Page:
Since Melnyk had a Canadian passport, it was easier for him to travel, although the journey was still a huge challenge with multiple checkpoints. He kept in touch throughout his time in Ukraine with David Marples, his former master’s supervisor and a professor in the Faculty of Arts whose research focuses on 20th- and 21st-century Belarus, Ukraine and Russia. Marples contacted Natalia Khanenko-Friesen, director of the Canadian Institute of Ukrainian Studies, where Melnyk also worked for two years, and they reached out to Melnyk after he’d arrived in Canada as part of the Disrupted Ukrainian Scholars and Students (DUSS) initiative.
Melnyk’s research is on Ukrainian and Russian history, with a particular focus on the Second World War and issues related to security, memory, politics and political violence. In recent years, he has shifted his research focus to a more contemporary period, looking at warfare in Eastern Ukraine from 2014 onwards — something he now has first-hand experience with.
“I’m gathering information about the developments in Ukraine of a military and political nature, and also developments in the cultural sphere.”
His scholarly voice is one that could have been silenced were it not for programs like the DUSS initiative. Six institutes and departments at the U of A — the Canadian Institute of Ukrainian Studies, Kule Institute for Advanced Study, Kule Folklore Centre, Department of Modern Languages and Cultural Studies, Department of History, Classics and Religion and Wirth Institute for Austrian and Central European Studies — joined together for the initiative, which has raised about $600,000 to support 32 people thus far, including Melnyk.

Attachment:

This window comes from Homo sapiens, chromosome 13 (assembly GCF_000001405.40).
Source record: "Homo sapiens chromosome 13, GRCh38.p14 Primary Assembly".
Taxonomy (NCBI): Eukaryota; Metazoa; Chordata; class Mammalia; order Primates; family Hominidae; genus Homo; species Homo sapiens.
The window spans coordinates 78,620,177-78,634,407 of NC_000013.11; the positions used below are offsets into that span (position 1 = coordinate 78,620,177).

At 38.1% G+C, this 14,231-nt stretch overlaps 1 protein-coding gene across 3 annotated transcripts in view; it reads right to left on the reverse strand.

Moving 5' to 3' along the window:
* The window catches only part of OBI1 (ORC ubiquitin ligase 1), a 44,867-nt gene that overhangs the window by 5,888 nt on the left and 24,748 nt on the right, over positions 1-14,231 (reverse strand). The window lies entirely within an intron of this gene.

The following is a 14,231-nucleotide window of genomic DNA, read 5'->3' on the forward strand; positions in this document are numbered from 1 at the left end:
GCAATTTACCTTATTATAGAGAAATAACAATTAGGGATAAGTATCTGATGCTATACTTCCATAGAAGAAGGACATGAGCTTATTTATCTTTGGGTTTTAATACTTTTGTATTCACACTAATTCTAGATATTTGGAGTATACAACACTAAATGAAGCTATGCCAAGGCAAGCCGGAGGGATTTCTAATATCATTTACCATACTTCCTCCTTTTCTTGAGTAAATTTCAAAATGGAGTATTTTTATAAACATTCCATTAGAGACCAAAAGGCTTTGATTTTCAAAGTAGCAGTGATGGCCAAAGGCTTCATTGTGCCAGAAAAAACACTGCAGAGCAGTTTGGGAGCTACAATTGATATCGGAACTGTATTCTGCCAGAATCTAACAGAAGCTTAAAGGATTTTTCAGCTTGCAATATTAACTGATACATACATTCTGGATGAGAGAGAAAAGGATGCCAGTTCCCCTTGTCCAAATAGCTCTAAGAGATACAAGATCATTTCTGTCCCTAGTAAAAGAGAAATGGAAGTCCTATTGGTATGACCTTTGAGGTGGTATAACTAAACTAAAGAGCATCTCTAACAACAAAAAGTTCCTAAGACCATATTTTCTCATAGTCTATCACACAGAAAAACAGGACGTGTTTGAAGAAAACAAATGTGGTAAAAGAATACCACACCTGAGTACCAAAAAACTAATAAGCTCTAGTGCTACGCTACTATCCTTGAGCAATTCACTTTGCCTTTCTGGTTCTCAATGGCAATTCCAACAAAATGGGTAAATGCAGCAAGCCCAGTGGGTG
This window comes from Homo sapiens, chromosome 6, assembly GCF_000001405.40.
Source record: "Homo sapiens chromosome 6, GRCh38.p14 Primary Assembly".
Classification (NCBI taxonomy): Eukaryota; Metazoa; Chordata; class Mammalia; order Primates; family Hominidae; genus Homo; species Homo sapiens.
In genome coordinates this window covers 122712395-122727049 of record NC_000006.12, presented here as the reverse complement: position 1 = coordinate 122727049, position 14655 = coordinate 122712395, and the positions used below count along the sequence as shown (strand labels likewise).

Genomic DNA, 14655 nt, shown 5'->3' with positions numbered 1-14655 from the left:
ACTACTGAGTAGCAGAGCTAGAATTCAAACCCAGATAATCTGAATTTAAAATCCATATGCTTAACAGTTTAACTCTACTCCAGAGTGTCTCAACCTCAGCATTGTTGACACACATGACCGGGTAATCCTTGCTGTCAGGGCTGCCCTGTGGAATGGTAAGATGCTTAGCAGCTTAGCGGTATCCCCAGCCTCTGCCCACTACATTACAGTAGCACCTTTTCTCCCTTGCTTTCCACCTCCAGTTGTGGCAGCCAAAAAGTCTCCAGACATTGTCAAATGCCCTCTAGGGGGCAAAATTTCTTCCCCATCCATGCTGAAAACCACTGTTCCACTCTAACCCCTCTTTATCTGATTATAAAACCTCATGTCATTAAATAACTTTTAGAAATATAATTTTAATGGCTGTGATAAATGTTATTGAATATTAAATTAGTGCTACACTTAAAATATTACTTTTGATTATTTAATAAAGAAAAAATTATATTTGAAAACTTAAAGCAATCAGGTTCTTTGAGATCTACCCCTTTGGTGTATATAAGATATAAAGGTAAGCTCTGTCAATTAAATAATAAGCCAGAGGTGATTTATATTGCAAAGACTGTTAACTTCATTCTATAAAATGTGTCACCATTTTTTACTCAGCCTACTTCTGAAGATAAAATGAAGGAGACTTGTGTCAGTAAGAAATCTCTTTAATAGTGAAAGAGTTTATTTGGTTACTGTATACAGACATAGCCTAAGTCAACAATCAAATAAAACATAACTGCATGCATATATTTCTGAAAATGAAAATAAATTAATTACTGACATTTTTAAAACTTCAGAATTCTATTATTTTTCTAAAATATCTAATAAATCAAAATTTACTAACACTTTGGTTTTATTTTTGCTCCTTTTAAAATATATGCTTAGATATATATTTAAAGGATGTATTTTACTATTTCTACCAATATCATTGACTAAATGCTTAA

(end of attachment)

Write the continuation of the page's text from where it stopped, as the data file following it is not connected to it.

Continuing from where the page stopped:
The various institutes, departments and individuals involved in the DUSS initiative used their existing networks to reach out to the multitude of Ukrainian students and scholars needing support — and the effects of the war were evident throughout their interactions.
“Imagine you’re sitting in your room, talking with your colleagues, and they’re connecting with you from the bathroom because the sirens are on, the shelling is on, the only safe place they’re told they had is the bathrooms. This was the immediate shock for us working with our colleagues in Ukraine,” says Khanenko-Friesen. “Though some time later the course of war has changed, the drama and the pain of it and the trauma of it has only increased.”